# Path Sum

## 1: U-nderstand

Understand what the interviewer is asking for by using test cases and questions about the problem.

• Established a set (2-3) of test cases to verify their own solution later.
• Established a set (1-2) of edge cases to verify their solution handles complexities.
• Have fully understood the problem and have no clarifying questions.
• Have you verified any Time/Space Constraints for this problem?
• Can the input tree be Null?
• Yes, it can be. In that case there are no root-to-leaf paths, correct?
• Can a root-to-leaf path be the root itself, if it has no children?
• Yes, that can occur.
``````HAPPY CASE
Input: root = [5,4,8,11,null,13,4,7,2,null,null,null,1], targetSum = 22
Output: true
Explanation: The root-to-leaf path with the target sum is shown.`````` ``````Input: root = [1,2,3], targetSum = 5
Output: false
Explanation: There two root-to-leaf paths in the tree:
(1 --> 2): The sum is 3.
(1 --> 3): The sum is 4.
There is no root-to-leaf path with sum = 5.`````` ``````EDGE CASE
Input: root = [], targetSum = 0
Output: false
Explanation: Since the tree is empty, there are no root-to-leaf paths.``````

## 2: M-atch

Match what this problem looks like to known categories of problems, e.g. Linked List or Dynamic Programming, and strategies or patterns in those categories.

If you are dealing with Binary Trees some common techniques you can employ to help you solve the problem:

• Think about appropriate Tree Traversal: Pre-Order, In-Order, Post-Order, Level-Order
• Choosing a specific tree traversal that follows a general root-to-leaf path should help us identify all of the possible routes.
• Store nodes within a HashMap to refer to later
• We don’t have a specific way of referring to previous nodes in a path that could be used in a HashMap. So, a HashMap would not help us as much in this context.
• Using Binary Search to find an element
• We are not working with a Binary Search Tree.
• Applying a level-order traversal with a queue
• Using this approach may complicate our code

## 3: P-lan

Plan the solution with appropriate visualizations and pseudocode.

General Idea: Lets build the sum as we progress through the nodes. We will remove values from our targetSum as we progress. Upon reaching a leaf node, check if value is equal to targetSum.

``````1. Set basecase to root is None, return false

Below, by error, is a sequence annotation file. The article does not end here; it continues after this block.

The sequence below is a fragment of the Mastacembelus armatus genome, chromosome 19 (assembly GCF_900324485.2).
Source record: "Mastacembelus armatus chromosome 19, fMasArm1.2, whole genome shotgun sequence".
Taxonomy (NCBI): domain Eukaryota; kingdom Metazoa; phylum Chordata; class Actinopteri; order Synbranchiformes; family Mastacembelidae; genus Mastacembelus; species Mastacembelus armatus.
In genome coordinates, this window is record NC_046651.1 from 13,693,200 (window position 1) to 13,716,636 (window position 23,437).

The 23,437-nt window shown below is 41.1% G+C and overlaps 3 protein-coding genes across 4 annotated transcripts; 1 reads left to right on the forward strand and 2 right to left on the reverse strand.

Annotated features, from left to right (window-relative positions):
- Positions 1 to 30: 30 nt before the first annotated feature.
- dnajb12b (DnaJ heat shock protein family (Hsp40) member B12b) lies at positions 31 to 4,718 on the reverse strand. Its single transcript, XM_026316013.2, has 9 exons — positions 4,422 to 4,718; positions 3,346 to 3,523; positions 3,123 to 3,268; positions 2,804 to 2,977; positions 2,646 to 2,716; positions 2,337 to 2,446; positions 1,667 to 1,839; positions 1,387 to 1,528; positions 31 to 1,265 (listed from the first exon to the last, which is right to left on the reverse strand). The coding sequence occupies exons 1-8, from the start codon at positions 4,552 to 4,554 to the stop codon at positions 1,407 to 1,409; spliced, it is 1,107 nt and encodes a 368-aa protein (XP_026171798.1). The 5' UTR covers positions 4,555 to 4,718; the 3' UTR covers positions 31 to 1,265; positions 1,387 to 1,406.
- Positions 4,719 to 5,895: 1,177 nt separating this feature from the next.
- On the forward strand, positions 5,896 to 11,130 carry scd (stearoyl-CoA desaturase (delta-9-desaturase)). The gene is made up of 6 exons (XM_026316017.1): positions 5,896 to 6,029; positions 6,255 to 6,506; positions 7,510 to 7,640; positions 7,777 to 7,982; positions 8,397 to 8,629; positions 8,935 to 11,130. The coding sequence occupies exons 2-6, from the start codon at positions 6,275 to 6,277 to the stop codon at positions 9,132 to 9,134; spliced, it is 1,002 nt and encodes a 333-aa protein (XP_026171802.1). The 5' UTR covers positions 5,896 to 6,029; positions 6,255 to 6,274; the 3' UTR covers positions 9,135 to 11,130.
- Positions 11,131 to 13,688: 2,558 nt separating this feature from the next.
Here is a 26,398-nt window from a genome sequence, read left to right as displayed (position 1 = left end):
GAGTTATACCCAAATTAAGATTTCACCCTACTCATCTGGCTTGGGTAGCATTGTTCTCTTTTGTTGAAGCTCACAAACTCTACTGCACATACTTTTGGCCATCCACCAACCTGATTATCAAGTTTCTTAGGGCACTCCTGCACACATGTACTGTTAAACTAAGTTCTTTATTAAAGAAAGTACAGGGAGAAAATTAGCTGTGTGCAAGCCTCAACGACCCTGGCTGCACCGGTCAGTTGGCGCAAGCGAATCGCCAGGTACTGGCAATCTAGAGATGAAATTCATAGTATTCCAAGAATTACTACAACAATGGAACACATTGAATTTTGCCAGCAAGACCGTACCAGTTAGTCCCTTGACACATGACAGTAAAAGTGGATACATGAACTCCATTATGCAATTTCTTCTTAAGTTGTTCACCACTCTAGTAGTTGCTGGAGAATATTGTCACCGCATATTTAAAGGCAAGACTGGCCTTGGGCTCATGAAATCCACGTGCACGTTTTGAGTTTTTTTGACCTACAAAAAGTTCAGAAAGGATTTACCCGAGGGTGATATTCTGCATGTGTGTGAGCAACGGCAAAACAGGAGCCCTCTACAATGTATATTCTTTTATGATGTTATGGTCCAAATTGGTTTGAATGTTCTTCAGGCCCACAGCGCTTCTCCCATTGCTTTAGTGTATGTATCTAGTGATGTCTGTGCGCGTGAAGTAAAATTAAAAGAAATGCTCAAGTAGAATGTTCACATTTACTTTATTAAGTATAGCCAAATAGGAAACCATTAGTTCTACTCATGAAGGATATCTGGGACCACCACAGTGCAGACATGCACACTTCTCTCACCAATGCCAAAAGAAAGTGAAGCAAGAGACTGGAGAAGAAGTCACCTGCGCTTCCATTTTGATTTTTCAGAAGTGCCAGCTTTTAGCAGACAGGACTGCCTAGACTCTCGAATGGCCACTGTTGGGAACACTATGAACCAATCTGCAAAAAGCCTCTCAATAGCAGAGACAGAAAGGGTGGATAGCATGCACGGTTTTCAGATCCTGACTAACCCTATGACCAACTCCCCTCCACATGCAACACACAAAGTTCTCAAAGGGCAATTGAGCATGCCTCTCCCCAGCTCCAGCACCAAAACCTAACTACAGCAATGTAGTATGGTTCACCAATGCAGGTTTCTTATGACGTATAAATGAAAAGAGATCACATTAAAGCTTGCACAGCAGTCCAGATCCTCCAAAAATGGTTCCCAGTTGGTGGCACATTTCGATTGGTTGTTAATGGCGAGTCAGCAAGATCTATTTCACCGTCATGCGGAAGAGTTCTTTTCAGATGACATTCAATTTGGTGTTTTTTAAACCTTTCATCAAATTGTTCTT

2. Upon reaching a leaf node, check if value is equal to targetSum
3. Recursively proceed to next node and remove value from targetSum ``````

⚠️ Common Mistakes

• Choosing the wrong traversal type
• Try to walk through the problem by hand and see the order in which you are processing the nodes. This will clue you into the type of traversal necessary
• Suppose you choose post order traversal, we would go left - right - check. Missing root values
• Suppose you choose in order traversal, we would go left - check - right. Missing root values

## 4: I-mplement

Implement the code to solve the algorithm.

``````# Definition for a binary tree node.
# class TreeNode:
#     def __init__(self, val=0, left=None, right=None):
#         self.val = val
#         self.left = left
#         self.right = right
class Solution:
def hasPathSum(self, root: Optional[TreeNode], targetSum: int) -> bool:
# Set basecase to root is None, return false
if not root:
return False

# Upon reaching a leaf node, check if value is equal to targetSum
if not root.left and not root.right:
return targetSum == root.val

# Recursively proceed to next node and remove value from targetSum
return self.hasPathSum(root.left, targetSum - root.val) or self.hasPathSum(root.right, targetSum - root.val)``````
``````class Solution {
public boolean hasPathSum(TreeNode root, int sum) {
// Set basecase to root is None, return false
if (root == null) return false;

// Upon reaching a leaf node, check if value is equal to targetSum
if (root.left == null && root.right == null && root.val == sum) return true;

// Recursively proceed to next node and remove value from targetSum
return hasPathSum(root.left, sum - root.val) || hasPathSum(root.right, sum - root.val);
}
}``````

## 5: R-eview

Review the code by running specific example(s) and recording values (watchlist) of your code's variables along the way.

• Trace through your code with an input to check for the expected output
• Catch possible edge cases and off-by-one errors

## 6: E-valuate

Evaluate the performance of your algorithm and state any strong/weak or future potential work.

Assume `N` represents the number nodes in tree

• Time Complexity: `O(N)` because we need to visit each node in binary tree.
• Space Complexity: `O(1)` if we do not count the recursion stack. The recursion stack will cost us `O(N)` if we have a linked list like tree. `O(logN)` in the average case.